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Nobody says he's dumb, but everyone says he's an asshole.

"this sector is under total control"

He can't even hold a job parking cars!

Posted by teasel 01/03/2016 at 07:48AM

I’m glad at last that we’re all on board. Somebody fire him already.

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"this sector is under total control"

making a big deal out of rahmbo's inconsequential tax proposals

Posted by teasel 02/21/2011 at 08:55AM

Two proposals Rahm has made that received some of the widest press during this campaign have been his policies to phase out the city’s $48 a year head tax on employers and shifting a fraction of city and county sales taxes from goods to services. We don’t understand how these trivial adjustments came to dominate so much campaign coverage, considering combined they add up to shuffling around $40 million in a city budget that has a $600 million deficit. But there it is, and here we are, so let’s take a look.

The folks at FactCheck have a pretty good explanation of how Rahm has been misleading voters about his sales tax proposal, and how Chico followed that up by misleading them some more. In a nutshell: Rahm is going to try to reduce sales taxes on goods by 2 cents for every $10 you purchase, and pay for that minor adjustment by creating a bunch of new, bureaucratically cumbersome itemized tax rates for different services, which will force the service sector to lobby the city to get favorable rates for their businesses, increasing the sector’s political costs while giving the Mayor’s office yet another policy weapon to punish some businesses while patronizing others. That sounds clever and ruthless, but it doesn’t sound at all like good tax policy. One year you’ve got separate tax schedules for limousine and pet grooming services, the next you have a sliced bagel tax. Implementing a progressive sales tax, like Rahm says he wants to do by taxing “luxury” goods, doesn’t take rocket science, and doesn’t involve a complicated, politically tangled tax code with line items for certain types of business and exclusions for others, but that’s what he’s proposing.

The head tax, meanwhile, raises some $20 million a year for a city that provides essential services and infrastructure to the businesses that operate here, and the question for business is really whether this city provides what they need and how much they have to pay for it, not how they pay for it. To the extent that the head tax affects hiring patterns at all in Chicago, the flat rate per employee arguably encourages businesses to create fewer low wage, part time positions in favor of better paid full time positions. Some share of the tax is probably shouldered by employees, and one could complain that it’s regressive, but even if the entire tax burden fell on wages if wouldn’t amount to more than a fraction of a percent of the lowest incomes.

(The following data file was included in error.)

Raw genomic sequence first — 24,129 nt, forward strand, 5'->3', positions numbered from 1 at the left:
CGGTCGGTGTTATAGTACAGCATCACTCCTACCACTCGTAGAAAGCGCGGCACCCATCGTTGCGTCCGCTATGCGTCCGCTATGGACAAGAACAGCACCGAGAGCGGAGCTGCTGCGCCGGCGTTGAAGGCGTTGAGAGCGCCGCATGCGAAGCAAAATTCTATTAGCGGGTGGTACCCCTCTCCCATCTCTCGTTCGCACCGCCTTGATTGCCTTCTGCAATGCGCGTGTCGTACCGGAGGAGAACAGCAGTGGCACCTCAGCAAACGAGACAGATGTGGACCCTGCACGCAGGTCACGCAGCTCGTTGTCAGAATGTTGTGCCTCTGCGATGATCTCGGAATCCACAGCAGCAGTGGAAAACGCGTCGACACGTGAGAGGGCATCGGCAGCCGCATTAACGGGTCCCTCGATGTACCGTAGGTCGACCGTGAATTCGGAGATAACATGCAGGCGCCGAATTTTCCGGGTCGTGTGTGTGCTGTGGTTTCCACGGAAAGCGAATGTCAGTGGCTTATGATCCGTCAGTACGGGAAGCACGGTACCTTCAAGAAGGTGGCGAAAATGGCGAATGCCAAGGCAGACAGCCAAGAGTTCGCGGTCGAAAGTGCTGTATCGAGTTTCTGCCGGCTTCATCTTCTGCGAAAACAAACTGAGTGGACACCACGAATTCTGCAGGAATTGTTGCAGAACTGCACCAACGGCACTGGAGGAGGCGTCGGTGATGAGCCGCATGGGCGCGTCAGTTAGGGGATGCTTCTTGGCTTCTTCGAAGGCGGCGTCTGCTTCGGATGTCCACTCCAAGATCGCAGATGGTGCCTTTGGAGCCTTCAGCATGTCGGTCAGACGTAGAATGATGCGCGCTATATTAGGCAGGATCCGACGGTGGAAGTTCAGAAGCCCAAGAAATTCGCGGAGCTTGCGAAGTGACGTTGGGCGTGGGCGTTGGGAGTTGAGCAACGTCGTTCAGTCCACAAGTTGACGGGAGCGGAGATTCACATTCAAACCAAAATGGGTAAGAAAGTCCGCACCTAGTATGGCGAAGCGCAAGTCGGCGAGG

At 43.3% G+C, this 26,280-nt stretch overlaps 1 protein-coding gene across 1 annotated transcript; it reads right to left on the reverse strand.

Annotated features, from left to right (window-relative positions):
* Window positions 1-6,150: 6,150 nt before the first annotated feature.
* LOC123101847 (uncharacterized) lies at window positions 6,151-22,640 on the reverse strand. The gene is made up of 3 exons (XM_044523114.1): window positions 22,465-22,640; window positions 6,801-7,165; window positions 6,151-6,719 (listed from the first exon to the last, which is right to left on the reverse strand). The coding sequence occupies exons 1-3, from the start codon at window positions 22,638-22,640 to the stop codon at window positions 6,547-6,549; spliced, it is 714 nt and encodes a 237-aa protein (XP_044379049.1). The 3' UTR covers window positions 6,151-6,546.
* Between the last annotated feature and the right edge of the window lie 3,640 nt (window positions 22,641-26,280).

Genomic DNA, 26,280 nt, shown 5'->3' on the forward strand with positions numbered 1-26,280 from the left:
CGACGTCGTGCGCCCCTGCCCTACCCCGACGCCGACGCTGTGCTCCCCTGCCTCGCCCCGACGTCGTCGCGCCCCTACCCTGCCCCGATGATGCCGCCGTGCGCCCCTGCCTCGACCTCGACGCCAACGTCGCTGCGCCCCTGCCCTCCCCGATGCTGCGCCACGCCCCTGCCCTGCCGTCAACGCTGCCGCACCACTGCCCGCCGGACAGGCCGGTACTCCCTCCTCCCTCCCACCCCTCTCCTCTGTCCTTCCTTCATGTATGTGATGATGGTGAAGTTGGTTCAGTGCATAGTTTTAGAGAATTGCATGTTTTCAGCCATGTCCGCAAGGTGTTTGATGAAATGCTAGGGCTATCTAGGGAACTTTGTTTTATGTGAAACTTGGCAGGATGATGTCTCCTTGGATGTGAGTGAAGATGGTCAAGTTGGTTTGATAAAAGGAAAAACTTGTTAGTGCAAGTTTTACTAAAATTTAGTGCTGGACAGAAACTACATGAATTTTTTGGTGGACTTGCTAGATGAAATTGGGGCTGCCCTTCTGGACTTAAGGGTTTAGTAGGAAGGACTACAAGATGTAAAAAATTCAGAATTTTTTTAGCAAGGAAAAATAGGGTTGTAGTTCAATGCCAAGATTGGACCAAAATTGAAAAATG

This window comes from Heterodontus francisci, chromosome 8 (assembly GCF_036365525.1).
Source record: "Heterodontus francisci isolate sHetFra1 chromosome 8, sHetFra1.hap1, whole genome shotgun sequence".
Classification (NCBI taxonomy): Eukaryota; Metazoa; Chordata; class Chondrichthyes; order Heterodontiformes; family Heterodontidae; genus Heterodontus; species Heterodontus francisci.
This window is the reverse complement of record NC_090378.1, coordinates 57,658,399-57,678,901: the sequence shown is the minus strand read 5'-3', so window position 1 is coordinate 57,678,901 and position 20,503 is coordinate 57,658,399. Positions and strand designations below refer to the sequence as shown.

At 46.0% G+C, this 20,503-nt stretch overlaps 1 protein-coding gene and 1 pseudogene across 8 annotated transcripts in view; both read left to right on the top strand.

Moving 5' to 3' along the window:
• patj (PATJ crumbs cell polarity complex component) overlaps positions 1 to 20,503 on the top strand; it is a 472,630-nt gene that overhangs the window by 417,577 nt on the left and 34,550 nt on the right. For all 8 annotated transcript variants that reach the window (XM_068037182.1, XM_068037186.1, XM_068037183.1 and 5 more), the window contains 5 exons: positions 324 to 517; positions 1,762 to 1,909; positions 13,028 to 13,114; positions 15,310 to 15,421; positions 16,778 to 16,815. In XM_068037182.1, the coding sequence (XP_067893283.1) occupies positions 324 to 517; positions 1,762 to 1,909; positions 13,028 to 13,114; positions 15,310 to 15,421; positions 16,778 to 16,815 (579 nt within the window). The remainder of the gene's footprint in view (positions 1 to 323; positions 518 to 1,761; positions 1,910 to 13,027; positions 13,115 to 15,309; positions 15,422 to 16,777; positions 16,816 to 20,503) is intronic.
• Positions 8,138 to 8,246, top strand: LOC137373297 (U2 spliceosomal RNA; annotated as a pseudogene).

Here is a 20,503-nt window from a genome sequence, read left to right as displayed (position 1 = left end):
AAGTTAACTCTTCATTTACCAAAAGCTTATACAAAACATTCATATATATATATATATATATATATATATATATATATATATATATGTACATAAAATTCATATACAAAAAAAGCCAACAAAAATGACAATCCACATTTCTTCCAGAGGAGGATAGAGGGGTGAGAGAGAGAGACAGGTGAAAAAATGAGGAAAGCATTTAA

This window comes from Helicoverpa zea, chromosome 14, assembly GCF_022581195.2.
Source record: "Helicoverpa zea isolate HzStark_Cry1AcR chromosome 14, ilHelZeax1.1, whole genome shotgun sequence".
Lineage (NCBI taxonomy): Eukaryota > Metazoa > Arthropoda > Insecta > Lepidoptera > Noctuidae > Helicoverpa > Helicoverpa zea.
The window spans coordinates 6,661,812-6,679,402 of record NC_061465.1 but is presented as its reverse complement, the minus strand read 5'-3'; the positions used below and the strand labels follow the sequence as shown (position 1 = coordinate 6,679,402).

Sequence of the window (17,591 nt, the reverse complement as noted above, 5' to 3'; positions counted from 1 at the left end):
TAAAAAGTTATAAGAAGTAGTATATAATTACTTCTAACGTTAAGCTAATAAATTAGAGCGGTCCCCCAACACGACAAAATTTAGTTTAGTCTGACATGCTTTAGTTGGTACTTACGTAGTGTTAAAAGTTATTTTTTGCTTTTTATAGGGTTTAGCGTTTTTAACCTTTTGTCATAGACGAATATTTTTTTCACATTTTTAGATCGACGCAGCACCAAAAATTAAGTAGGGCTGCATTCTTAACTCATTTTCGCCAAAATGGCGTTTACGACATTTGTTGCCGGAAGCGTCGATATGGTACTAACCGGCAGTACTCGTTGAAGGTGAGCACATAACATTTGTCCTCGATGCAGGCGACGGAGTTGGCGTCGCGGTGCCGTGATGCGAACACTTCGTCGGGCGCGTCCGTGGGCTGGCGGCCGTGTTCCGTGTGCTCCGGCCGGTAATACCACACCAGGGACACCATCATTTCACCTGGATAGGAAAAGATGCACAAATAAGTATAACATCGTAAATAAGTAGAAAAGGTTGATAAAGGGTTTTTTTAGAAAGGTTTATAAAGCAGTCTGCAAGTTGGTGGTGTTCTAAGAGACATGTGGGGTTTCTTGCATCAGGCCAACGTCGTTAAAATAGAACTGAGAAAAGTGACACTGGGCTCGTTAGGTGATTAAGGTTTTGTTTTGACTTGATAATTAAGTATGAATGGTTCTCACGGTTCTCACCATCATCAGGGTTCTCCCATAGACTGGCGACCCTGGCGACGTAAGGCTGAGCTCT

The argument from Rahm has been that ”Chicago stands at a competitive disadvantage and will lose new business investment and jobs to other cities” because of the head tax, but this is total nonsense. Chicago’s head tax amounts to a 0.01% tax on median wage salaries, which is a tiny fraction of the employment taxes of other major cities: in New York City there is a 2.5% municipal payroll tax; in Baltimore it’s 3.05%; in Philadelphia employers pay nearly 4% of their payroll to the city. Even in California, where the state bans municipal income taxes, businesses end up paying much higher rates than Chicago’s head tax via business licensing fees that are based on payrolls: in San Francisco employers have to pay a 1.5% payroll tax to get a business license, 150 times larger than Chicago’s head tax. Nationwide 170 cities, including 21 cities with population of at least 100,000 individuals pay municipal income taxes that are absolutely astronomical compared to Chicago’s $4/month head tax.

Chicago has one of the lowest municipal taxes on employment in the nation. If we really are losing business to other cities it’s probably because they’re able to provide the services and infrastructure those businesses need but we can’t afford, because compared to other cities we’re not taxing employment at all. Instead of bragging about our favorable tax environment for hiring, Rahm is going on television and lying to businesses about how we have the highest employment taxes in the country and using his $12 million war chest to scare away investment. Thanks a lot, Rahm.

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"this sector is under total control"

right to free association? what right to free association?

Posted by teasel 02/19/2011 at 06:40PM